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originally posted by: angeldoll
a reply to: MagesticEsoteric
Been there done that got the coffee mug. Just do it. Help her. Call them and say "can you take her to the doctor Thursday" can you take her some lunch Sunday. They will usually agree to a short term commitment.
So sorry. It's infuriating.
Oh, they love this one "if you can't help out can you help pay for someone to go in and help her?
originally posted by: TycoonBarnaby
If I read this correctly, not even your own husband is willing to help her? Have you brought this up with him? I obviously don't know any more details, but perhaps there is a reason behind this.
originally posted by: DAVID64
Don't be nice about it. Tell them "This is your Mom, get off your dead ass and help". If they give you excuses, tell them "She didn't make excuses not to take care of you". I've dealt with this crap before. Unless you tell'em like it is, they will continue to side step any responsibility and lay it all on you.
originally posted by: kosmicjack
Going through this in my own family. In town peeps won't do crap. Out of town peeps have to break their backs or raise hell. In the mean time the elderly spouse is exhausted and overwhelmed and the stroke victim needs TLC and some measure of dignity. It's sick and appalling that they have basically been abandoned by the kids they devoted their lives to.
I know it's hard to have to go to the nursing home, they're very depressing and in-home care has its own pitfalls but dang. Just help with cleaning or cooking or yard work or home repairs.
My other out of town relative gets real and flat out says everything we have to pay someone else to do is getting deducted from their meager inheritance. Then they show up.
originally posted by: NewzNose
a reply to: MagesticEsoteric
I sat in a room 1 year ago last August with the 3 adult children (53 and older) and spouse ( 95) of a well known female community member. Sadly, she had passed away that morning, having suffered 2 years with alzheimers. I was eager to assist whenver I could and often did.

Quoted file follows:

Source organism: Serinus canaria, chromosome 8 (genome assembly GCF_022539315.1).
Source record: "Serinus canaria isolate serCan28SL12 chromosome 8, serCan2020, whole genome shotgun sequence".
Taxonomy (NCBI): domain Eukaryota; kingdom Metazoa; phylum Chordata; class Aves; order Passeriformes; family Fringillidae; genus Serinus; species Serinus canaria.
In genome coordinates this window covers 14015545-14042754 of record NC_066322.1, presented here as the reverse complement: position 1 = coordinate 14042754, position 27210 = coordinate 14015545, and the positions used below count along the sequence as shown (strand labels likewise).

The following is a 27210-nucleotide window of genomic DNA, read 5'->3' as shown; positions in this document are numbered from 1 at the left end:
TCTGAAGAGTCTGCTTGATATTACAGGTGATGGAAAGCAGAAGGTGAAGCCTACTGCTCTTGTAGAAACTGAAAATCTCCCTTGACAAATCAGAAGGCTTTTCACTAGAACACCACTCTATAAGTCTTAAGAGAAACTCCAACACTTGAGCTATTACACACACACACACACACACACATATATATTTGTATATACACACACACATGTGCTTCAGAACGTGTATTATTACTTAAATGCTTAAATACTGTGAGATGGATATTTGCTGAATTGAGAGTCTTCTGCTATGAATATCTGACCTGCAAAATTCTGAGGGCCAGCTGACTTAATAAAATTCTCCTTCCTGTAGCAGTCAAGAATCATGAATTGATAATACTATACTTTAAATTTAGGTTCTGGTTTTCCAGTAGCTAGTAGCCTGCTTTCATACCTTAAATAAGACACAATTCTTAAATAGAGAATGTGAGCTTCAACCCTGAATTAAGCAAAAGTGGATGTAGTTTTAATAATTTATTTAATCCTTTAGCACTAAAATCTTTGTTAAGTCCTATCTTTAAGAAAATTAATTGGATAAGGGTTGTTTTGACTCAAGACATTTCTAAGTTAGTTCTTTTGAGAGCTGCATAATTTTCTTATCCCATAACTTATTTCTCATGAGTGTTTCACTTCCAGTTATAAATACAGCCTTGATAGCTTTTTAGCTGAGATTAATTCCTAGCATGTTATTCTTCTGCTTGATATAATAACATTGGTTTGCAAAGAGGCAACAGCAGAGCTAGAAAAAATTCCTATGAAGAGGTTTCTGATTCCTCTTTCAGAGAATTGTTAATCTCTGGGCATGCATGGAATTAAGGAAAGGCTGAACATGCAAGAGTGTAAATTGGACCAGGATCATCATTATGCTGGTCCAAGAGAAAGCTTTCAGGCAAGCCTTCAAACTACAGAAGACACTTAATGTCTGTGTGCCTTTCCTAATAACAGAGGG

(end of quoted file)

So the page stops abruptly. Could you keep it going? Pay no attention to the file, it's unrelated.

The deceased woman was still in the bedroom and the coroner/sheriff was sitting in the room with us all, taking statements. The father, who just lost his wife of 75 years, was very emotional and I instinctively wraped my arms around him to comfort him and told him how very sorry I am for his loss. The daughter, sitting next to her sobbing father, look at me like I was without a clue. She leaned forward in her chair and literally yelled to all in the room to hear: "why are YOU sorry? I'm not sorry! I AM the one who had to take care of her. Now I don't have to!! I won't miss that at all!
You could have heard a pin dropp. I gave the father a pat of support and excused myself to the grieving family before I let the words fly. I wanted to smack ger face for her uncaring lack of humanity. I will never forget this experience.
It turned out that there was an investigation into the treatment of the mother who was deemed severly malnurished by the coroners report. The daughter was charged with elder abuse, rightfully so.
Wow. People are so very different in how they handle caring for people who are slated to die soon. It is so, so sad.
originally posted by: Night Star
Man, that breaks my heart. My Mom just passed away recently at the age of 92 and I helped her in any way that I could so she could stay at home and lead a relatively normal life. She died after her stroke, but there is no way I would have abandon her had she ended up surviving. There is no excuse for any family member not to help in any way that they can!